More exotic possibilities arise from the interaction between two branes, including possible collision, which is mediated by a 5D scalar field and which can induce either inflation [90, 157] or a hot bigbang radiation era, as in the “ekpyrotic” or cyclic scenario [154, 163, 193, 231, 251, 301, 307], or in colliding bubble scenarios [29, 107, 108]. (See also [21, 69, 214] for colliding branes in an M theory approach.) Here we discuss the simplest case of a 4D scalar field with potential (see [207] for a review).
Highenergy braneworld modifications to the dynamics of inflation on the brane have been investigated [23, 24, 25, 63, 74, 135, 156, 184, 204, 221, 222, 233, 234, 240, 270, 302]. Essentially, the highenergy corrections provide increased Hubble damping, since implies that is larger for a given energy than in 4D general relativity. This makes slowroll inflation possible even for potentials that would be too steep in standard cosmology [70, 145, 206, 222, 226, 258, 277].
The field satisfies the Klein–Gordon equation
In 4D general relativity, the condition for inflation, , is , i.e., , where and . The modified Friedmann equation leads to a stronger condition for inflation: Using Equation (188), with , and Equation (198), we find that where the square brackets enclose the brane correction to the general relativity result. As , the 4D result is recovered, but for , must be more negative for inflation. In the very highenergy limit , we have . When the only matter in the universe is a selfinteracting scalar field, the condition for inflation becomes which reduces to when .In the slowroll approximation, we get
The braneworld correction term in Equation (201) serves to enhance the Hubble rate for a given potential energy, relative to general relativity. Thus there is enhanced Hubble ‘friction’ in Equation (202), and braneworld effects will reinforce slowroll at the same potential energy. We can see this by defining slowroll parameters that reduce to the standard parameters in the lowenergy limit: Selfconsistency of the slowroll approximation then requires . At low energies, , the slowroll parameters reduce to the standard form. However at high energies, , the extra contribution to the Hubble expansion helps damp the rolling of the scalar field, and the new factors in square brackets become : where are the standard general relativity slowroll parameters. In particular, this means that steep potentials which do not give inflation in general relativity, can inflate the braneworld at high energy and then naturally stop inflating when drops below . These models can be constrained because they typically end inflation in a kineticdominated regime and thus generate a blue spectrum of gravitational waves, which can disturb nucleosynthesis [70, 206, 226, 258, 277]. They also allow for the novel possibility that the inflaton could act as dark matter or quintessence at low energies [4, 43, 70, 206, 208, 226, 239, 258, 277, 285].The number of efolds during inflation, , is, in the slowroll approximation,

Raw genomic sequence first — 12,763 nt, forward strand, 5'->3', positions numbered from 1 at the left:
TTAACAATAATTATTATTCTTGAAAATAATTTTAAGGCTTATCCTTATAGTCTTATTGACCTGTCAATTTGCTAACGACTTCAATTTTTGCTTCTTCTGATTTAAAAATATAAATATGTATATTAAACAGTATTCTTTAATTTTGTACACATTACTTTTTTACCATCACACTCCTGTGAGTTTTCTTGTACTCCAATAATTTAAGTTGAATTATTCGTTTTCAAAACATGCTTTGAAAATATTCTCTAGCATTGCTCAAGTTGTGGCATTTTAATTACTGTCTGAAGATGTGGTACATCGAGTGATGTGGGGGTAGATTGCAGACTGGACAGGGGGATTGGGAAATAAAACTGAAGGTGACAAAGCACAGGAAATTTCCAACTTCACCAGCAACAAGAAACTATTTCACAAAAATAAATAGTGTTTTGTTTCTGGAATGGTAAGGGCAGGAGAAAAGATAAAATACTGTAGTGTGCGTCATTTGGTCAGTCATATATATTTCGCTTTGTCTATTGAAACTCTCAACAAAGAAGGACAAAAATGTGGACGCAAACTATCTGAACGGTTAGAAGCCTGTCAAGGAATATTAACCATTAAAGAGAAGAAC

Braneworld effects at high energies increase the Hubble rate by a factor , yielding more inflation between any two values of for a given potential. Thus we can obtain a given number of efolds for a smaller initial inflaton value . For , Equation (206) becomesThe key test of any modified gravity theory during inflation will be the spectrum of perturbations produced due to quantum fluctuations of the fields about their homogeneous background values. We will discuss braneworld cosmological perturbations in the next Section 6. In general, perturbations on the brane are coupled to bulk metric perturbations, and the problem is very complicated. However, on large scales on the brane, the density perturbations decouple from the bulk metric perturbations [102, 122, 191, 218]. For 1brane RStype models, there is no scalar zeromode of the bulk graviton, and in the extreme slowroll (de Sitter) limit, the massive scalar modes are heavy and stay in their vacuum state during inflation [102]. Thus it seems a reasonable approximation in slowroll to neglect the KK effects carried by when computing the density perturbations.

To quantify the amplitude of scalar (density) perturbations we evaluate the usual gaugeinvariant quantity